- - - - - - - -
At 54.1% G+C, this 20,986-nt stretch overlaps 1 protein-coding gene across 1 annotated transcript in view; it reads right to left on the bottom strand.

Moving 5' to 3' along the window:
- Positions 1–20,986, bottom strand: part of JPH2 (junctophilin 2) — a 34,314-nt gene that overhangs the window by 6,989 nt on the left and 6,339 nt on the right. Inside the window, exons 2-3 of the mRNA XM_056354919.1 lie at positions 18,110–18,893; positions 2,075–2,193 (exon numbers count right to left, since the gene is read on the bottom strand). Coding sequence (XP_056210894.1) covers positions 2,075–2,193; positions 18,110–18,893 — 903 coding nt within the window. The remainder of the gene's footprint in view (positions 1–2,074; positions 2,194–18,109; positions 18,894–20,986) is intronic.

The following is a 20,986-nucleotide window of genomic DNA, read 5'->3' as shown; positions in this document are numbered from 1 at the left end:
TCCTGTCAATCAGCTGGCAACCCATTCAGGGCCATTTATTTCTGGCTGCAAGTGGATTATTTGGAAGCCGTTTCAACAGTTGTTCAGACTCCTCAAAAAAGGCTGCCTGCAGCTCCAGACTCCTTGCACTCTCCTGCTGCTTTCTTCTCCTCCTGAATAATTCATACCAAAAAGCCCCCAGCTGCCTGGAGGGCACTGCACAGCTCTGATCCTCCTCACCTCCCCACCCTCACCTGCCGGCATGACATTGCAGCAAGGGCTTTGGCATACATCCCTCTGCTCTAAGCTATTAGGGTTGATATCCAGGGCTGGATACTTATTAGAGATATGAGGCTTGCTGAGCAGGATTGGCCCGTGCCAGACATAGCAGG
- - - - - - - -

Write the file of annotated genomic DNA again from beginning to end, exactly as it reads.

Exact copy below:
At 54.1% G+C, this 20,986-nt stretch overlaps 1 protein-coding gene across 1 annotated transcript in view; it reads right to left on the bottom strand.

Moving 5' to 3' along the window:
- Positions 1–20,986, bottom strand: part of JPH2 (junctophilin 2) — a 34,314-nt gene that overhangs the window by 6,989 nt on the left and 6,339 nt on the right. Inside the window, exons 2-3 of the mRNA XM_056354919.1 lie at positions 18,110–18,893; positions 2,075–2,193 (exon numbers count right to left, since the gene is read on the bottom strand). Coding sequence (XP_056210894.1) covers positions 2,075–2,193; positions 18,110–18,893 — 903 coding nt within the window. The remainder of the gene's footprint in view (positions 1–2,074; positions 2,194–18,109; positions 18,894–20,986) is intronic.

The following is a 20,986-nucleotide window of genomic DNA, read 5'->3' as shown; positions in this document are numbered from 1 at the left end:
TCCTGTCAATCAGCTGGCAACCCATTCAGGGCCATTTATTTCTGGCTGCAAGTGGATTATTTGGAAGCCGTTTCAACAGTTGTTCAGACTCCTCAAAAAAGGCTGCCTGCAGCTCCAGACTCCTTGCACTCTCCTGCTGCTTTCTTCTCCTCCTGAATAATTCATACCAAAAAGCCCCCAGCTGCCTGGAGGGCACTGCACAGCTCTGATCCTCCTCACCTCCCCACCCTCACCTGCCGGCATGACATTGCAGCAAGGGCTTTGGCATACATCCCTCTGCTCTAAGCTATTAGGGTTGATATCCAGGGCTGGATACTTATTAGAGATATGAGGCTTGCTGAGCAGGATTGGCCCGTGCCAGACATAGCAGG